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Internal Versus External Convertibility and Developing-Country Financialcrises: Lessons from the Argentine Bank Bailout of the 1930's

37 Pages Posted: 8 Feb 2000 Last revised: 14 Oct 2010

Gerardo della Paolera

American University of Paris

Alan M. Taylor

University of California, Davis - Department of Economics; University of Virginia - Department of Economics; National Bureau of Economic Research (NBER); Centre for Economic Policy Research (CEPR)

Date Written: October 1999

Abstract

Argentina's money and banking system was hit hard by the Great Depression. The banking sector was awash with bad assets that built up in the 1920's. Gold convertibility was suspended in December 1929, even before the crisis seriously damaged the core economies. Commonly, these events are seen as being driven by external real shocks associated with the World Depression, despite the puzzle of the timing. We argue for an alternative, or complementary, explanation of the crisis that focuses on the inside-outside money relationship in a system of fractional-reserve banking and gold-standard rules. This internal explanation for the crisis involves no timing puzzle. The tension between internal and external convertibility can be felt when banks fall into bad times, and an internal drain can feed an external drain. Such was the case after financial fragility appeared in the 1914-27 suspension. Resumption in 1928 was probably unsustainable due to the problems of the financial system, and a dynamic model illustrates the point well. The resolution of the crisis required lender-of-last-resort actions by the state, discharged at first by the state bank issuing rediscounts to private banks. When the state bank became insolvent, the currency board started bailing out the system using high-powered money. Thus came about the demise of the currency board and the creation of a central bank in 1935, an institution that had no pretense of a nominal- anchor commitment device and no ceiling on lender-of-last-resort actions-innovations with painful long-run consequences for inflation performance and financial-sector health. As one of its first substantive actions, the central bank engineered a bailout of the banking system at a massive social cost. The parallels with recent developing-country crises are remarkable, and the implications for the institutional design of monetary and banking systems are considered.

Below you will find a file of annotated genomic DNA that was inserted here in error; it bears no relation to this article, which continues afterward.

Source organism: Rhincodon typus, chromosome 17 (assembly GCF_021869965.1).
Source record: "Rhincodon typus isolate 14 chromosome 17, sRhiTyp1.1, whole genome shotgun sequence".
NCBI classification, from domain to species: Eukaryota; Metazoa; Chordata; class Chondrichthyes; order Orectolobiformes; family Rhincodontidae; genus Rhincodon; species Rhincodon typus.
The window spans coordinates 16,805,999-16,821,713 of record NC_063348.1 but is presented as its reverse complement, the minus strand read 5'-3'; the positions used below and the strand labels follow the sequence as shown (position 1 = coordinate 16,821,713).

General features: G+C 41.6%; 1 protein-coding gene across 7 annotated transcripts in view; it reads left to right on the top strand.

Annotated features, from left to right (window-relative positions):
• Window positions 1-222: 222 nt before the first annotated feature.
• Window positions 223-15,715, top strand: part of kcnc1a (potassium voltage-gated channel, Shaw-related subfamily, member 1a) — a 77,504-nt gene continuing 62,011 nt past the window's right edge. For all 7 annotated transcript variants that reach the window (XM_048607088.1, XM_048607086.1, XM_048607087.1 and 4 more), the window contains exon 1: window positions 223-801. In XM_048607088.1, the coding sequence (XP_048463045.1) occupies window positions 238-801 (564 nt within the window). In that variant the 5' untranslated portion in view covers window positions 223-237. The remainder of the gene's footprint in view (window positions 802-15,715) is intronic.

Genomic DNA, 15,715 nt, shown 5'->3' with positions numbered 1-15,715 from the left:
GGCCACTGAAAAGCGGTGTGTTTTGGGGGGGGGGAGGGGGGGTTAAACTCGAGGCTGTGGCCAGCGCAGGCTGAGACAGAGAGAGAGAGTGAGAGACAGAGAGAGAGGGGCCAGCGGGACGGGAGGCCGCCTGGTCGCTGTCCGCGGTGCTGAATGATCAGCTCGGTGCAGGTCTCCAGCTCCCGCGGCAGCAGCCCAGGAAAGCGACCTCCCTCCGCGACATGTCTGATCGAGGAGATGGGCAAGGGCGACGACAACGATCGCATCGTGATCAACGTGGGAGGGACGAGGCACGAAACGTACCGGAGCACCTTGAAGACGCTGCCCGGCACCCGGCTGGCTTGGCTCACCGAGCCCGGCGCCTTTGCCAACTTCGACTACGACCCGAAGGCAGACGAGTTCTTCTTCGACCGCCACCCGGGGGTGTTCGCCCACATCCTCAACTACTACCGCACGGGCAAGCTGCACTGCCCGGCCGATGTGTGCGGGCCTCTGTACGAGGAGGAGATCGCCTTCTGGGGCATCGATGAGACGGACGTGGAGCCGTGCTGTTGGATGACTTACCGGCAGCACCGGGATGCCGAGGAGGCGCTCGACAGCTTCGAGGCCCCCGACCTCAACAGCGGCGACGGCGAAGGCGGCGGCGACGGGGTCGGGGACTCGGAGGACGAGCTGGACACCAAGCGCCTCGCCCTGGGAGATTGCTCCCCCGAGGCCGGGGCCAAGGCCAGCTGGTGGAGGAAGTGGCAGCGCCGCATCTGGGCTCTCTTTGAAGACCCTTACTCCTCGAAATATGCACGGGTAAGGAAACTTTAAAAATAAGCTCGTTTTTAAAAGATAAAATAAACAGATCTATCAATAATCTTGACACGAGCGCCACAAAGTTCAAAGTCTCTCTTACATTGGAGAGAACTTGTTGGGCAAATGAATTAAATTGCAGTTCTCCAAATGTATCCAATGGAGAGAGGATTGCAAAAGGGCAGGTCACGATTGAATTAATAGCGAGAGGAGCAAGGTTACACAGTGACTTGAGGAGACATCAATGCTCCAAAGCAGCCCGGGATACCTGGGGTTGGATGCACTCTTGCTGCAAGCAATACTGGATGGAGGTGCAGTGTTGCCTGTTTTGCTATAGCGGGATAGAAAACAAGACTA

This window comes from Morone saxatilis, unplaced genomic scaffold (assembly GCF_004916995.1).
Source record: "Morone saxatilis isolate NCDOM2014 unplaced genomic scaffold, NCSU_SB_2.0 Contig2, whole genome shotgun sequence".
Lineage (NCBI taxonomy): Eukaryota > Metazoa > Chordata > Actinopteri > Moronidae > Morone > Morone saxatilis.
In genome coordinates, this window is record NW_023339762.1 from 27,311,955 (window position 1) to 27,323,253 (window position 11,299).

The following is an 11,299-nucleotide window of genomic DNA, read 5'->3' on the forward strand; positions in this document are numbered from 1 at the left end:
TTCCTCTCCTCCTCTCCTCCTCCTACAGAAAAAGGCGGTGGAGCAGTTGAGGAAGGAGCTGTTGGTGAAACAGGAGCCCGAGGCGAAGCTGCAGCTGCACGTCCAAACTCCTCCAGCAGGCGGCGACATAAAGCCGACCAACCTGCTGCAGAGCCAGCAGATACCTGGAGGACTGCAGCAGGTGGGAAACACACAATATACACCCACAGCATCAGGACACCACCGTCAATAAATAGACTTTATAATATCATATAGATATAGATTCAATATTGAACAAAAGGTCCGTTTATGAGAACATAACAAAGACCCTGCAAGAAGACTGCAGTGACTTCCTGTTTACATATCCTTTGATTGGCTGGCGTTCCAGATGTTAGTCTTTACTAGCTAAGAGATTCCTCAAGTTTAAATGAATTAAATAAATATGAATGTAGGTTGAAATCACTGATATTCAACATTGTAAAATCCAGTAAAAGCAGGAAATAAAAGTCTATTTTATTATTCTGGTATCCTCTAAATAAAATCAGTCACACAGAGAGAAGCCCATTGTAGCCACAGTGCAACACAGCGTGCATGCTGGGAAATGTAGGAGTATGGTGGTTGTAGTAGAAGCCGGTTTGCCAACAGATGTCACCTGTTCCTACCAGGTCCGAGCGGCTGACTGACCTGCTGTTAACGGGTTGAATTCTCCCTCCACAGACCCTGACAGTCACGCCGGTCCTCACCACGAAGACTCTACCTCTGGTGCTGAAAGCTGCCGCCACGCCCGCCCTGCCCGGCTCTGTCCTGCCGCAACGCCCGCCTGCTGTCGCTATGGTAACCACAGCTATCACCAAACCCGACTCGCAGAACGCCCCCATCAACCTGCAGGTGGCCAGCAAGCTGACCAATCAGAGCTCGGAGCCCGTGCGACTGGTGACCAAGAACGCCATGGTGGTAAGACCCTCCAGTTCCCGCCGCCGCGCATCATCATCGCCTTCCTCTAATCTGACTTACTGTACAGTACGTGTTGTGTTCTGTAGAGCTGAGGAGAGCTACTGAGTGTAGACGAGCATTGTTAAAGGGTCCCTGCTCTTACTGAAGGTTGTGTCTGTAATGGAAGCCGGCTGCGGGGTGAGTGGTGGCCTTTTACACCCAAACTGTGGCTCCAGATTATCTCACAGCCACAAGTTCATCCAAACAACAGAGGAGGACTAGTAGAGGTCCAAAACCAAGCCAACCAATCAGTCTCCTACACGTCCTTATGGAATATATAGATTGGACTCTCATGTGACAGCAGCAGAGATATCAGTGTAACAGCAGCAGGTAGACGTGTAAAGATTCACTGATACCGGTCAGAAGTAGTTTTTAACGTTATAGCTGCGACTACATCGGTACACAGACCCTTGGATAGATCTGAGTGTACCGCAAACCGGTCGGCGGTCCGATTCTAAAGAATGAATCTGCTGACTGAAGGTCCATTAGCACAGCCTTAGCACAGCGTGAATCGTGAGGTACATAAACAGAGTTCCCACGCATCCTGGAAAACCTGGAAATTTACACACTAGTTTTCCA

Suggested Citation

della Paolera, Gerardo and Taylor, Alan M., Internal Versus External Convertibility and Developing-Country Financialcrises: Lessons from the Argentine Bank Bailout of the 1930's (October 1999). NBER Working Paper No. w7386. Available at SSRN: https://ssrn.com/abstract=193780

Gerardo Della Paolera (Contact Author)

American University of Paris ( email )

31 Avenue Bosquet
Paris, 75007
France

Alan Taylor

University of California, Davis - Department of Economics ( email )

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Davis, CA 95616-8578
United States
530-752-1572 (Phone)
530-752-9382 (Fax)

HOME PAGE: http://www.econ.ucdavis.edu/faculty/amtaylor/

University of Virginia - Department of Economics ( email )

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Charlottesville, VA 22904-4182
United States
(434)-924-3177 (Phone)
(434)-982-2904 (Fax)

HOME PAGE: http://people.virginia.edu/~amt7u

National Bureau of Economic Research (NBER)

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Cambridge, MA 02138
United States

HOME PAGE: http://nber.org

Centre for Economic Policy Research (CEPR)

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United Kingdom

HOME PAGE: http://cepr.org

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